Find out about situations where shared parenting may need more consideration. In some cases, it may still be possible to make shared parenting work, while in other cases another parenting arrangement might be in the best interests of the child.
For a summary of five main domains that should be evaluated while considering shared parenting, see Smyth, Mcintosh, Emery & Howarth's review (pg. 162-163). These include safety and emotional security, parenting quality and the parent child relationship, child-related factors, the nature and exercise of the parenting arrangements & practical issues.
Experts agree when either or both parents have been violent through physical, verbal, or psychological abuse of the other parent, a comprehensive assessment is necessary before a shared parenting plan is considered.
Such violence can be destructive to a parents’ ability to raise their children with the sensitivity and structure that would promote family safety and wellbeing.
Moreover, family violence negatively affects children's wellbeing directly and a child’s chance of healthy development is diminished when if a child is directly involved in the conflict.
Research from Australia has found that where mothers report safety concerns, child wellbeing is lower regardless of the care arrangement, but that this is worse for children in shared time arrangements. it is important to recognize that both mothers and fathers can cause concern for safety.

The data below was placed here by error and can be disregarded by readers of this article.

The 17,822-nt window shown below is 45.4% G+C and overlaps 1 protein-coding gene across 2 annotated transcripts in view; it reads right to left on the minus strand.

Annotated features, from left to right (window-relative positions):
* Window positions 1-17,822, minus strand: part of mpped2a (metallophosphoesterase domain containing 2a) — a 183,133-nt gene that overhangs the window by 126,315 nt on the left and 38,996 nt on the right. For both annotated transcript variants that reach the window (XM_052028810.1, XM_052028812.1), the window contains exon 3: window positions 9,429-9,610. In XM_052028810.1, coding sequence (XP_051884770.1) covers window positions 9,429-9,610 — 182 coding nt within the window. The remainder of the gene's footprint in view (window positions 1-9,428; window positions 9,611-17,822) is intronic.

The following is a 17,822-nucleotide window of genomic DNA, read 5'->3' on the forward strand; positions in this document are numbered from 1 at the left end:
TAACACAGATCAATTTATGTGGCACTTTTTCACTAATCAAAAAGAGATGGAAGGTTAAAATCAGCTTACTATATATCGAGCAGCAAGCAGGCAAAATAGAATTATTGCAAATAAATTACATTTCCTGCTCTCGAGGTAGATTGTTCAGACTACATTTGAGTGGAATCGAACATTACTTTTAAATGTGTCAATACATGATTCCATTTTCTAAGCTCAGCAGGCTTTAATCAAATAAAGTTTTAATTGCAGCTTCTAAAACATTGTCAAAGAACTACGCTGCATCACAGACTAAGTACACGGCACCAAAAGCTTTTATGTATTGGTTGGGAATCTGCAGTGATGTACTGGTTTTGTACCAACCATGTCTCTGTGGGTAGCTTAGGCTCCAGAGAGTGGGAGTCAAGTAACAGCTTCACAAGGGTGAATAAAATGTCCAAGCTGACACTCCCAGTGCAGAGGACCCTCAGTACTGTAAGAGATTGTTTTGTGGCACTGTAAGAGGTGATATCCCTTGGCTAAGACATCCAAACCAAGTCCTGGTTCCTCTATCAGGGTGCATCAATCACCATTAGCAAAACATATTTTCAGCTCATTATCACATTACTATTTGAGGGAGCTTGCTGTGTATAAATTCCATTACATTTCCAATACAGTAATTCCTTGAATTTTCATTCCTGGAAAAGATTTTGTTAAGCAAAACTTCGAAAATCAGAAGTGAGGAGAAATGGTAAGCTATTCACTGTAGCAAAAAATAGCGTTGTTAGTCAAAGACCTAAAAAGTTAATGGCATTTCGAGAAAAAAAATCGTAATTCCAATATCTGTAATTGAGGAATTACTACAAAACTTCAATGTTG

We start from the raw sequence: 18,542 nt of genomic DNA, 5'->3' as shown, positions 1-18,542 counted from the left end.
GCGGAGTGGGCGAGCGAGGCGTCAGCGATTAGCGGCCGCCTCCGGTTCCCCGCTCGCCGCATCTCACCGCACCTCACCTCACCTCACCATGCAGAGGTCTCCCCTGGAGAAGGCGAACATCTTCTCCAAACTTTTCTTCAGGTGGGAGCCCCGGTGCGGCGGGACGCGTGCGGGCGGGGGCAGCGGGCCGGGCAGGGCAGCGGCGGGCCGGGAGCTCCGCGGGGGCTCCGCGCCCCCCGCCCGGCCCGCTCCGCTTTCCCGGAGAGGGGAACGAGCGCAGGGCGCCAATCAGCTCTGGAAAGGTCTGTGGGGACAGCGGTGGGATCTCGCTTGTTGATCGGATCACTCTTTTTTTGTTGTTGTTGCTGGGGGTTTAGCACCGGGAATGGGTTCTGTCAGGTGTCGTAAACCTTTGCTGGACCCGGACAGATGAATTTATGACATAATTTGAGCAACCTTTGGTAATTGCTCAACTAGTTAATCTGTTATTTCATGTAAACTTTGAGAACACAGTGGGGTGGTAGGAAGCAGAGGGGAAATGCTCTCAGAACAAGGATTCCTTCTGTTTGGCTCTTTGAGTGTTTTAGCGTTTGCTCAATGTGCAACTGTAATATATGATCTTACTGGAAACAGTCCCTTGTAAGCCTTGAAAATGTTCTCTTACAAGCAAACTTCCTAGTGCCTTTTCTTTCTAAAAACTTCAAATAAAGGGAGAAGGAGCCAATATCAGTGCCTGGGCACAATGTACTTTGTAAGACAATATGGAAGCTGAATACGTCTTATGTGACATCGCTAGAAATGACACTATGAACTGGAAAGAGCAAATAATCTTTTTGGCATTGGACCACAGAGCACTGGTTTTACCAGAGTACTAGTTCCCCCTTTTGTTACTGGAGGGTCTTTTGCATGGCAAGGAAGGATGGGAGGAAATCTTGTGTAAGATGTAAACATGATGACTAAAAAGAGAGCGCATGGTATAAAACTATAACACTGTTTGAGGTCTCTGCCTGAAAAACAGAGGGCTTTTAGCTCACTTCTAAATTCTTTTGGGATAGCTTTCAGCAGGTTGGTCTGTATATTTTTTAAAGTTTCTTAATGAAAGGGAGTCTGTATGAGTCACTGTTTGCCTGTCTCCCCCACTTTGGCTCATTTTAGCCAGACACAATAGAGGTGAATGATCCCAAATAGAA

Moreover, in cases of violence, extra concern should be taken as the cooperation inherent in shared parenting arrangements creates numerous opportunities for the perpetrator to continue patterns of manipulation, violence, and control on the other parent. (Pruett & DiFonzo)
Smyth, Mcintosh, Emery & Howarth suggest that the following aspects should be considered when assessing not only physical safety but also emotional security of a shared parenting arrangement:
- each parent’s current capacity to keep the child physically safe
- each parent’s established caregiving relationship with the child is one in which the child finds adequate comfort and support
- the parenting arrangement neither exposes the child to violent, threatening behaviors by one or both parents nor perpetuates fear within either parent
- the parenting arrangement protects the child from witnessing or being drawn into intense interparental conflict, hostile levels of contempt, extreme levels of unresolved anger or grief, and/or dysfunctional communication
Relationships Scotland makes the following recommendations for those who are concerned about safety:
If you have concerns about your own safety, the following organisations may be able to help:
Scottish Domestic Abuse Helpline 0800 027 1234
Galop Lesbian, Gay, Bisexual and Trans (LGBT) Domestic Violence charity
Shakti Women’s Aid helps black minority ethnic women, children and young people
- If you have concerns about your own safety, or the safety of your children, because of violence or abuse, alcohol or substance misuse, or other issues, professional advice and help is recommended.
- If you or your child is in immediate danger, you should contact the police on 999 straight away.
- You can get advice and support from your local Social Work Department.
If you have concerns about your children’s safety, the following organisations may be able to help:
ChildLine 0800 1111
Parentline 08000 28 22 23
The Hideout a website to help children and young people understand domestic abuse